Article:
Mexico City, 1968
I was watching the 1968 Summer Olympics in Mexico City. Black athletes Tommie Smith and John Carlos stood on the podium after winning the gold and the bronze, respectively, in the 200-meter run. “They stepped onto the podium shoeless but decked out in black socks and gloves. Then they raised their fists above their bowed heads to silently protest racial discrimination.”
It was not a spontaneous act. “It was only months after the assassination of Rev. Dr. Martin Luther King, Jr… In the lead-up to the Olympics, Smith, and Carlos helped organize the Olympic Project for Human Rights…” The group saw the Olympic Games as an opportunity to agitate for better treatment of black athletes and black people around the world… Though the project initially proposed a boycott of the Olympics altogether, Smith and Carlos decided to compete in the hopes they could use their achievements as a platform for broader change.”
A massacre in Mexico took place just 10 days before the opening of the Summer Games. The Mexican government “killed four (the government’s official count) or 3,000 students. Carlos and Smith were deeply affected by these events and the plight of marginalized people around the world.” Smith told Smithsonian magazine in 2008, “We had to be seen because we couldn’t be heard.”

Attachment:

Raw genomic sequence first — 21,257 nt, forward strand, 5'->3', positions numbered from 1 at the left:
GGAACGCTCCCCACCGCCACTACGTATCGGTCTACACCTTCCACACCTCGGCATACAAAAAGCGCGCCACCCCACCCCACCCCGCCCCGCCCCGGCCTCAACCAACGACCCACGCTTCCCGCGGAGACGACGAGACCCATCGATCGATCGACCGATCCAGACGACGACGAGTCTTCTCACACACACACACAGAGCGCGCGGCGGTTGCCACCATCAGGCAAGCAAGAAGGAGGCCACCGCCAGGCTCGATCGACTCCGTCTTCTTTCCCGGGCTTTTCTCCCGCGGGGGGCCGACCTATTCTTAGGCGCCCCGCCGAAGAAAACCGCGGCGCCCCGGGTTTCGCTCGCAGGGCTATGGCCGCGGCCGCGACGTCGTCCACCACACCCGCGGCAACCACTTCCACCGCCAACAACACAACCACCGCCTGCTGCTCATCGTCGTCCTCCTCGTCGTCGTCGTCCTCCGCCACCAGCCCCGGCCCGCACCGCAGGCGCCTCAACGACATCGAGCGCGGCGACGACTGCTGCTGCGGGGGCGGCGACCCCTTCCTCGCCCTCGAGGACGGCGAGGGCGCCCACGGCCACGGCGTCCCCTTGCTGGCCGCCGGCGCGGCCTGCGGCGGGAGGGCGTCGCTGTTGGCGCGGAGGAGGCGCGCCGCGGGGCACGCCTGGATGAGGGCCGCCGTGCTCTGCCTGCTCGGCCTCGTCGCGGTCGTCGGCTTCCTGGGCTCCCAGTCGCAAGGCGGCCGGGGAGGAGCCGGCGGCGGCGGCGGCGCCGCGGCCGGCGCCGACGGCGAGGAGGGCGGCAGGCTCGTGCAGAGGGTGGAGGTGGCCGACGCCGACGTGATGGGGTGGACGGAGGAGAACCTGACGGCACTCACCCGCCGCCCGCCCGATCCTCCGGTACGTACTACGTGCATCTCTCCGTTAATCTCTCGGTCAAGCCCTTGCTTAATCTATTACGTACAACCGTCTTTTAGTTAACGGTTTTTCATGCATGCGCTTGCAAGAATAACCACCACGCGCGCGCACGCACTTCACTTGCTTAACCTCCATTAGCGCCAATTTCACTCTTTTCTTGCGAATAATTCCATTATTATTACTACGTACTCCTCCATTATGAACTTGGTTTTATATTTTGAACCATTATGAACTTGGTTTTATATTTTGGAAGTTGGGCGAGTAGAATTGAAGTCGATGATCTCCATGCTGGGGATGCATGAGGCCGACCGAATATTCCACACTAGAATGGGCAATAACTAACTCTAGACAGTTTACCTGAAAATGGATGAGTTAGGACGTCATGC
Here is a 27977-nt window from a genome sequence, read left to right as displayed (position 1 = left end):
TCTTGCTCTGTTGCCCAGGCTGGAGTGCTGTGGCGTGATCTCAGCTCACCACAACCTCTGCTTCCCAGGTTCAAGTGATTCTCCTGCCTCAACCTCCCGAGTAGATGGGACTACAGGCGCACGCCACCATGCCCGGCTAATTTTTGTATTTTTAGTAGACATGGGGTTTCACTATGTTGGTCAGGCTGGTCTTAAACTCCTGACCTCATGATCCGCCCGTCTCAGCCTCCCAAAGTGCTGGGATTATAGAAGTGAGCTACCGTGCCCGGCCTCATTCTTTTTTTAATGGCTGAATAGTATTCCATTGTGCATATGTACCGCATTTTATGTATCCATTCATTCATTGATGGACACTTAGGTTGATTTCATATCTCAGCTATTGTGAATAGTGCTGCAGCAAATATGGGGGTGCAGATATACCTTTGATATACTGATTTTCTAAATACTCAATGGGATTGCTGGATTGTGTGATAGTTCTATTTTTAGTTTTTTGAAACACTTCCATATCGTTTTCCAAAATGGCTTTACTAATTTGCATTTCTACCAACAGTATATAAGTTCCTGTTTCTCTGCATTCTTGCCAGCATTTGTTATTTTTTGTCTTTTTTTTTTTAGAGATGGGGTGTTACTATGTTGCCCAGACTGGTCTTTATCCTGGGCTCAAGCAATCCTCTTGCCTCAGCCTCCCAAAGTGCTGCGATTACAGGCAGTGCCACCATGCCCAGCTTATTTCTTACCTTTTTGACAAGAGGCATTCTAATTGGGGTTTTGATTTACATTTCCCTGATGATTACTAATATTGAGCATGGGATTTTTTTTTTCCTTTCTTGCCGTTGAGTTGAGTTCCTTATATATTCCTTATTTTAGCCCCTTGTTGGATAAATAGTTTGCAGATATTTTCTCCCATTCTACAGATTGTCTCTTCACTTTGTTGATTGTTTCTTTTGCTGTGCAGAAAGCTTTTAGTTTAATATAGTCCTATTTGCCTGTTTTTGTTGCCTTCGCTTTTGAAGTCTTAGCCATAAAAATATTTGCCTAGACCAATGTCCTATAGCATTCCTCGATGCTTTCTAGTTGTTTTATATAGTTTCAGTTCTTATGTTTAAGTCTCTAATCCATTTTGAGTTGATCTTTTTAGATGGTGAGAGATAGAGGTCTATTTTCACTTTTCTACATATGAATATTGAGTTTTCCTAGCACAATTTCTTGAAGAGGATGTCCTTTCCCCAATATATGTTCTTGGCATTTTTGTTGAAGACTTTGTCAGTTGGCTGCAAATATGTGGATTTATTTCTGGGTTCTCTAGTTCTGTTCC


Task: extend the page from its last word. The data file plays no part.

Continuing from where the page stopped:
The third man on the podium, Peter Norman of Australia, “became part of the protest, too, albeit in a less direct way.” Norman “supported his fellow Olympians’ protest, in part because of the intolerance he had witnessed in Australia.” His backing cost him his track-and-field career.
Black Lives Matter
In the 2010s, several prominent players wore apparel bringing attention to the situation on the streets. “I Can’t Breathe” T-shirts were worn by Cavaliers teammates LeBron James and Kyrie Irving and other NBA players before their games on Dec. 8, 2014. Those were, unfortunately, the last words of Eric Garner in July of that year. And of George Floyd almost six years later.
In July 2016, members of the three WNBA teams began wearing Black Lives Matter T-shirts to WNBA games to protest the recent deaths of unarmed black people in police custody.
That autumn, Colin Kaepernick kneeling during the national anthem started a movement in the NFL. In early June 2020, the NFL’s Roger Goodell admitted the league was “wrong for not listening to NFL players earlier, and encourage all to speak out and peacefully protest.”